Singer calls the idea of an imminent singularity science fiction. Koch shares Singer's skepticism. There may be no universal principle governing neural-information processing, Koch says.

Researchers at the University of Southern California, in Los Angeles, have designed chips that mimic the firing patterns of tissue in the hippocampus, a neural structure thought to underpin memory. Biomedical engineering professor Theodore Berger, a leader of the USC program, has suggested that one day brain chips might allow us to instantly upload expertise.

Andrew Schwartz, a neural-prosthesis researcher at the University of Pittsburgh, has shown that monkeys can learn to control robotic arms by means of chips embedded in the brain's motor cortex. But no one has any idea how memories are encoded, Schwartz says.

That brings us to the interface problem. For now, electrodes implanted into the brain remain the only way to precisely observe and fiddle with neurons. It is a much messier, more difficult, and more dangerous interface than most people realize. The electrodes must be inserted into the brain through holes drilled in the skull, posing the risk of infection and brain damage.

Researchers are testing various strategies for improving contact between neurons and electronics. They are making electrodes out of conducting polymers, coating electrodes with natural cell-adhesion molecules, and designing arrays of electrodes that automatically adjust their position.

At Caltech and elsewhere, engineers have designed hollow electrodes that can inject fluids into the surrounding tissue. The fluids could consist of nerve-growth factors, neurotransmitters, and other substances. Neuroscientists are also testing optical devices and genetic switches.

Terry Sejnowski, a neuroscientist at the Salk Institute for Biological Studies, in San Diego, says the new technologies will make it possible "to selectively activate and inactivate specific types of neurons and synapses as well as record from all the neurons in a volume of tissue."

Even singularitarians concede that no existing interface can provide what is required for bionic convergence and uploading. So they predict that current interfaces will soon yield to nanobots. They infiltrate the brain, then record all neural activity and manipulate it by zapping neurons, tinkering with synaptic links, and so on. The nanobots will be equipped with some sort of Wi-Fi so that they can communicate with one another as well as with electronic systems inside and outside the body.

Steven Rose, a neurobiologist at England's Open University, says a lot can be done to improve the brain's performance through improved drugs, neural prostheses, and perhaps genetic engineering. But he calls the claims about imminent consciousness uploading "pretty much crap."

Rose disputes the singularitarians' contention that computers will soon surpass the brain's computational capacity. He suspects that computation occurs at scales above and below the level of individual neurons and synapses, via genetic, hormonal, and other processes. So the brain's total computational power may be many orders of magnitude greater than what singularitarians profess.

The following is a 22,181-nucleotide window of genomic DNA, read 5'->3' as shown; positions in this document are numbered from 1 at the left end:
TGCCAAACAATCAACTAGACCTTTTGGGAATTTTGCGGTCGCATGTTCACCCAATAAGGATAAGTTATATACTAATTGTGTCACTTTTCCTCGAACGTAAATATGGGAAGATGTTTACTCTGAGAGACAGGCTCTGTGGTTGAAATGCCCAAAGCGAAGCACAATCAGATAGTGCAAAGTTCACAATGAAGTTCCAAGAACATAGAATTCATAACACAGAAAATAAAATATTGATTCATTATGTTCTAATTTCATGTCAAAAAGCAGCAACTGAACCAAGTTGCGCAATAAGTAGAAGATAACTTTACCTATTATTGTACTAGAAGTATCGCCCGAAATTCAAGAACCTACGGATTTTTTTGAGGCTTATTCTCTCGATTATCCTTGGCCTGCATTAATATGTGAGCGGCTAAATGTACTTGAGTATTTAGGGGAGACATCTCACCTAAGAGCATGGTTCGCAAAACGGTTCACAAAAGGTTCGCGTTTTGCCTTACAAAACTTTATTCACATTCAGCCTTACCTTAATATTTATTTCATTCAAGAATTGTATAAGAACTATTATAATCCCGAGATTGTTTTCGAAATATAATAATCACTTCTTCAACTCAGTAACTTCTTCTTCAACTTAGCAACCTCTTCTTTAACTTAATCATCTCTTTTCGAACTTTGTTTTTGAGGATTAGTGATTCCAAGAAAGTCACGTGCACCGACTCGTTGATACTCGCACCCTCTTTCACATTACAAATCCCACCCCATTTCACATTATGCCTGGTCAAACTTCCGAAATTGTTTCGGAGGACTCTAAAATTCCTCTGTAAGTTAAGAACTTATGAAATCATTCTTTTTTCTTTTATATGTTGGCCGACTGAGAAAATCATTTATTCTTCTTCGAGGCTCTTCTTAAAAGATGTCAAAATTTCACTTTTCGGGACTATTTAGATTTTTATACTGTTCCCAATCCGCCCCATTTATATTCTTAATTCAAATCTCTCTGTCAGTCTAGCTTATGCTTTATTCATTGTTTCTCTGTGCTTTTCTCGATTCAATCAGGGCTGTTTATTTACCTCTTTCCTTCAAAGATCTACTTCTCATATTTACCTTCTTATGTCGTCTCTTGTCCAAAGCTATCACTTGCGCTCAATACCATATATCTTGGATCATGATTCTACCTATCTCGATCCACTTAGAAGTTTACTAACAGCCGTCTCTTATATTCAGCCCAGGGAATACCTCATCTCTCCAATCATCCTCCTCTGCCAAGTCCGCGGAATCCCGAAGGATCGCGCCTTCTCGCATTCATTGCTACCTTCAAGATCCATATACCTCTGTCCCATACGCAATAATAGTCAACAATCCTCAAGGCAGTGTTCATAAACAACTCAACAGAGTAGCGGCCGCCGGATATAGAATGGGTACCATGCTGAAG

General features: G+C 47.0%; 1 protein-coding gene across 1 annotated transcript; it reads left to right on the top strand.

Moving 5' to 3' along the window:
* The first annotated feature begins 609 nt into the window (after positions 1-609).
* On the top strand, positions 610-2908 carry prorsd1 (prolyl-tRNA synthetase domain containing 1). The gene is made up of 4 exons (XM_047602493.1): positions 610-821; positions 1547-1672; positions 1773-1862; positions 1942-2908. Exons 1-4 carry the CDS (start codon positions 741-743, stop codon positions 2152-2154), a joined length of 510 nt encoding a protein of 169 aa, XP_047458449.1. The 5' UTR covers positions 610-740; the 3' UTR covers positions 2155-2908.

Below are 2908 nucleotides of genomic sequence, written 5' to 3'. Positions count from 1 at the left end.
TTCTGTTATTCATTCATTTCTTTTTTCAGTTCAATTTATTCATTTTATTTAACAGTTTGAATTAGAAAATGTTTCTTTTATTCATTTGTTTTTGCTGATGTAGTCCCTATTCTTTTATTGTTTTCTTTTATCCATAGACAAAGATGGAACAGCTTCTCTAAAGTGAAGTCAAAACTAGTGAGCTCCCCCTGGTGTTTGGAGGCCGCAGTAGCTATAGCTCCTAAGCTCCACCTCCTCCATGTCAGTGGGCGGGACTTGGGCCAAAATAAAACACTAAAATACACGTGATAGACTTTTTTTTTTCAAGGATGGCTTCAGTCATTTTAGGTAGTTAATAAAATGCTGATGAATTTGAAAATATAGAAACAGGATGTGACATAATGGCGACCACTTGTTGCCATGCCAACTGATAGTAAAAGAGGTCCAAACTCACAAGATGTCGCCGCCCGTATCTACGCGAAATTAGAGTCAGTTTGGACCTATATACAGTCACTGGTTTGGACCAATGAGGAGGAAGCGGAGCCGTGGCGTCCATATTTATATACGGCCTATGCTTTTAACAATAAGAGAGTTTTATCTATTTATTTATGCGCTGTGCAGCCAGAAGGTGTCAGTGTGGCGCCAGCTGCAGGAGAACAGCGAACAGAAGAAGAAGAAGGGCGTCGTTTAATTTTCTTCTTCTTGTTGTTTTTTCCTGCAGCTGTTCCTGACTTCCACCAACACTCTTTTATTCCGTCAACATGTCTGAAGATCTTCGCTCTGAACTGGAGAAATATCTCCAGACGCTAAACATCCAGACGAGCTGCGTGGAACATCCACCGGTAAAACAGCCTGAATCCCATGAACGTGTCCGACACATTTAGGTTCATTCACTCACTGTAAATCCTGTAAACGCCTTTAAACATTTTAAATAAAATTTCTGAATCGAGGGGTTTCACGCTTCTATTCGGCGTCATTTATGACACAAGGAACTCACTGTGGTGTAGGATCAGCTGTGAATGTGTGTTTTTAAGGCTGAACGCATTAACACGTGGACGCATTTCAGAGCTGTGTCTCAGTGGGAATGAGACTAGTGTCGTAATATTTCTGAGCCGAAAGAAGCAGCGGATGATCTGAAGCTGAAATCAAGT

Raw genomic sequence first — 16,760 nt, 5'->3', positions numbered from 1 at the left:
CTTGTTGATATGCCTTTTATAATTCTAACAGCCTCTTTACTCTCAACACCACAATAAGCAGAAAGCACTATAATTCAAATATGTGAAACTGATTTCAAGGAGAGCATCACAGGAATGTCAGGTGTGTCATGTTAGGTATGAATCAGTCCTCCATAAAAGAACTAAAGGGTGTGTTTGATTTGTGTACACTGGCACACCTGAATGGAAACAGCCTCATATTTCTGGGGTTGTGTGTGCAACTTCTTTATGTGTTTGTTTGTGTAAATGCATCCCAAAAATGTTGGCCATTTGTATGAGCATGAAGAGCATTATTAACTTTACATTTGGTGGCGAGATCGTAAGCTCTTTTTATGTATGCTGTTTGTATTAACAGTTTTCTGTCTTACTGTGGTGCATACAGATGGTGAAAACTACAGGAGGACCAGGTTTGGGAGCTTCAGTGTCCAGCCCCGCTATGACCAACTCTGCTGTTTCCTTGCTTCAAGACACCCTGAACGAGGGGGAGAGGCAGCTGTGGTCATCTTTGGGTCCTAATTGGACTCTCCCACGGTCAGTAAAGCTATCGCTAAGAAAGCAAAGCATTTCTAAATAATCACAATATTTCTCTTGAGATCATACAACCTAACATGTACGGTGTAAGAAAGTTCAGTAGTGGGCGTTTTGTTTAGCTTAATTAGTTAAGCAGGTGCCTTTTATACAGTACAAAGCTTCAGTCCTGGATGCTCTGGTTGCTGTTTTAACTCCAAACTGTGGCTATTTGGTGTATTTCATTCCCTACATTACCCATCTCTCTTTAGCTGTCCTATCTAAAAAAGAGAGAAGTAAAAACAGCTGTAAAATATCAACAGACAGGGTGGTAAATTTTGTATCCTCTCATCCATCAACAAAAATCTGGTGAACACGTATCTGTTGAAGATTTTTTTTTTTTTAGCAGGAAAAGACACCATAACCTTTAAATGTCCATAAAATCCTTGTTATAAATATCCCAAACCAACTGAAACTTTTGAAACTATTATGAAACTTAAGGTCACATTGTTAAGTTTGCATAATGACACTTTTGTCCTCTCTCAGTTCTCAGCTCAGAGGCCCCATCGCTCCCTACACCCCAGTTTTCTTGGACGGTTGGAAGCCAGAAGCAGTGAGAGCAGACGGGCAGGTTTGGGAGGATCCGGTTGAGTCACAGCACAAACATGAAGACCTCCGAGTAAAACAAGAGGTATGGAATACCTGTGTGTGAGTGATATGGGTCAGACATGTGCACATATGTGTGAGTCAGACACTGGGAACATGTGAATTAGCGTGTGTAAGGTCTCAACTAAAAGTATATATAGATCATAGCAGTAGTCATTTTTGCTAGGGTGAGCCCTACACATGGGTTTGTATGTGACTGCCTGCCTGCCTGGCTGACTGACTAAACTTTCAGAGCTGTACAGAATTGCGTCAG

Rose also rejects the basic premise of uploading, that our psyches consist of nothing more than algorithms that can be transferred from our bodies to entirely different substrates, whether silicon or glass fibers or quantum computers. The information processing that constitutes our selves, Rose asserts, evolved within a social, crafty, emotional, sex-obsessed flesh-and-blood primate.

If the brain were simple enough for us to understand, we wouldn't be smart enough to understand it.

The singularity is a religious rather than a scientific vision. It is the rapture for nerds.

Can Machines Be Conscious?

By Christof Koch and Giulio Tononi

In some quarters it is taken for granted that within a generation, human beings will have an alternative to death: being a ghost in a machine. You'll be able to upload your mind to a computer. And once you've reduced your consciousness to patterns of electrons, others will be able to copy it, edit it, sell it, or pirate it. It might be bundled with other electronic minds. And, of course, it could be deleted.

Some of the most brilliant minds in human history have pondered consciousness. We know it arises in the brain, but we don't know how or where in the brain.

Nevertheless, some in the singularity crowd are confident that we are within a few decades of building a computer that can experience things as we do. It might be a robot. Or it might just be software — a huge, ever-changing cloud of bits that inhabit an immensely complicated and elaborately constructed virtual domain.

We are among the few neuroscientists who have devoted a substantial part of their careers to studying consciousness. Our work has given us a unique perspective on whether consciousness will ever be artificially created.

We think it will, eventually. But perhaps not in the way that the most popular scenarios have envisioned it.

Consciousness is part of the natural world. It depends, we believe, only on mathematics and logic and on the imperfectly known laws of physics, chemistry, and biology. It does not arise from some magical or otherworldly quality.

In humans and animals, we know that the specific content of any conscious experience is furnished by parts of the cerebral cortex. If a sector of the cortex is destroyed, the person will no longer be conscious of whatever aspect of the world that part of the brain represents. To be conscious also requires the corticothalamic system to be constantly suffused in a bath of substances known as neuromodulators, which aid or inhibit the transmission of nerve impulses.